Trump administration says longstanding court decree allows detaining migrant families

Trump administration says longstanding court decree allows detaining migrant families
Click for full image
Migrants - Wikimedia Commons

Washington: The White House intends to detain migrant families together but might therefore hold children longer than previously allowed, according to new court documents filed by the US Justice Department. “The government will not separate families but detain families together during the pendency of immigration proceedings when they are apprehended at or between ports of entry,” the Justice Department said in documents filed Friday as the Donald Trump administration struggles to quell fury over the controversial separation of minors from their families.

In Los Angeles, a decades-old federal court settlement known as the Flores Agreement mandates immigration officials release detained minors if they are held more than 20 days. In a separate case a US district judge in San Diego on Tuesday ordered that divided families be reunited within 30 days — and two weeks in cases involving children under five.

The Justice Department submission to the US judge in charge of the Flores Agreement calls attention to what it sees as a conflict between the two cases, saying the longstanding agreement “put the government in the difficult position of having to separate families if it decides it should detain parents for immigration purposes.”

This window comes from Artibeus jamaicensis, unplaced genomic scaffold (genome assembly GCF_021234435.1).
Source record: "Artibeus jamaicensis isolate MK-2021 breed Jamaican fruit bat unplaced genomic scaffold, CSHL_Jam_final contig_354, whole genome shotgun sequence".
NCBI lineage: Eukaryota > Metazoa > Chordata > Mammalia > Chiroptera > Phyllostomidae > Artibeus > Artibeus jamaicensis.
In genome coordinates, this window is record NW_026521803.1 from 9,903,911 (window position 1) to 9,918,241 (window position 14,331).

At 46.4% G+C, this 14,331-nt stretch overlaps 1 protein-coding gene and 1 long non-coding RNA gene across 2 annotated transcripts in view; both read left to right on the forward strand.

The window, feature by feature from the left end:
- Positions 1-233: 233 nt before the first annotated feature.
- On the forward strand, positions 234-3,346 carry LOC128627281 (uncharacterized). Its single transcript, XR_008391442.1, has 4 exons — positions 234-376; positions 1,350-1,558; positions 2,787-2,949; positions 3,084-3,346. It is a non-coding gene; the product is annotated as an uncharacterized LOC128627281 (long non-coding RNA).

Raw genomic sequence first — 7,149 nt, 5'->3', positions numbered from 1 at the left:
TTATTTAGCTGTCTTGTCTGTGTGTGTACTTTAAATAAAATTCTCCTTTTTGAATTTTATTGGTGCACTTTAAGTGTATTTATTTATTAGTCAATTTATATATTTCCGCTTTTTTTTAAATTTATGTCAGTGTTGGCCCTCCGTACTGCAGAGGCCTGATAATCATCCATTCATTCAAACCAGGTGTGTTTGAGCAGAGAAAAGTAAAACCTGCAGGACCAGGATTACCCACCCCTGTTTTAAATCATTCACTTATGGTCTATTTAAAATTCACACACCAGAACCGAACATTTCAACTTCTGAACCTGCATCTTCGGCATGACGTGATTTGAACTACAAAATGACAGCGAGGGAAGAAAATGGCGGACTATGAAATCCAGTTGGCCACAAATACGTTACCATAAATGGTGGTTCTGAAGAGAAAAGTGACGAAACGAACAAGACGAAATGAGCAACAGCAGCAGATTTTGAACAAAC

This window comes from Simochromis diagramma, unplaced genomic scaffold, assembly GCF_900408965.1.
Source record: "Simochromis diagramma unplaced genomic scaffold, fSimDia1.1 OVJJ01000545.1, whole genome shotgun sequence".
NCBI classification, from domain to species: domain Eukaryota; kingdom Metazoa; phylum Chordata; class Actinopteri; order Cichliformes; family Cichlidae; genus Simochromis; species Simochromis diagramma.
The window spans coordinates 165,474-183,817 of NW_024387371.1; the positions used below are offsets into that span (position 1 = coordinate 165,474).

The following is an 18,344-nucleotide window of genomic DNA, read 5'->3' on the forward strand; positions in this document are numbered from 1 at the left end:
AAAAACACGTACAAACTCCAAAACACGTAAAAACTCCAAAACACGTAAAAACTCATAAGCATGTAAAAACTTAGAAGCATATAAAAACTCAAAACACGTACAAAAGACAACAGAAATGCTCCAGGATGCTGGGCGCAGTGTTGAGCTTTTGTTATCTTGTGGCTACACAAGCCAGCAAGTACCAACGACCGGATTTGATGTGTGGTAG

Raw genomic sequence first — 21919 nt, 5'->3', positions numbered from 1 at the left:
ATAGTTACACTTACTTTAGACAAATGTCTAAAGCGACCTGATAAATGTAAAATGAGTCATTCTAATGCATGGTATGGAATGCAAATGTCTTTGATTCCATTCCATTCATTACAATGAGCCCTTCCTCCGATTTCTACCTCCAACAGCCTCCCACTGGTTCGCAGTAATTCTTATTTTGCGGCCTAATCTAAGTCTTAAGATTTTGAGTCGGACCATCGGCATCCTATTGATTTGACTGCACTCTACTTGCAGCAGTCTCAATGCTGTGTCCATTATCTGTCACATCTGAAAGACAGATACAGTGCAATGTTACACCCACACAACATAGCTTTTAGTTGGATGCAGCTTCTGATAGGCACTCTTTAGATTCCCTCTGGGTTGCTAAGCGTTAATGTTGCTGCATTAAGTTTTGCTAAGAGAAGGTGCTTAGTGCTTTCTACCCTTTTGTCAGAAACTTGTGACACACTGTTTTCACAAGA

“The rulings work together to permit detention of parents with their minor children with whom they are apprehended,” the government said, adding that an “amendment of the Flores Agreement is appropriate to address this issue.”

The filing does not say outright that the White House will detain families longer than 20 days but rather for the “pendency” of immigration proceedings — which could last months.

Faced with a barrage of criticism both at home and abroad Trump last week signed an executive order to halt the family separation practice, but made no specific provisions for those already split apart.

Some 2,000 children remain split from their parents, according to official figures released last weekend in the wake of international outrage over the stripping of minors from their parents believed to have crossed illegally at the US-Mexico border.

Trump has made fighting immigration — both illegal and legal — one of the most sacred mantras of his fiercely US-centered policy agenda.

Many trying to cross the US-Mexico border are destitute people fleeing gang violence and other turmoil in Central America.

AFP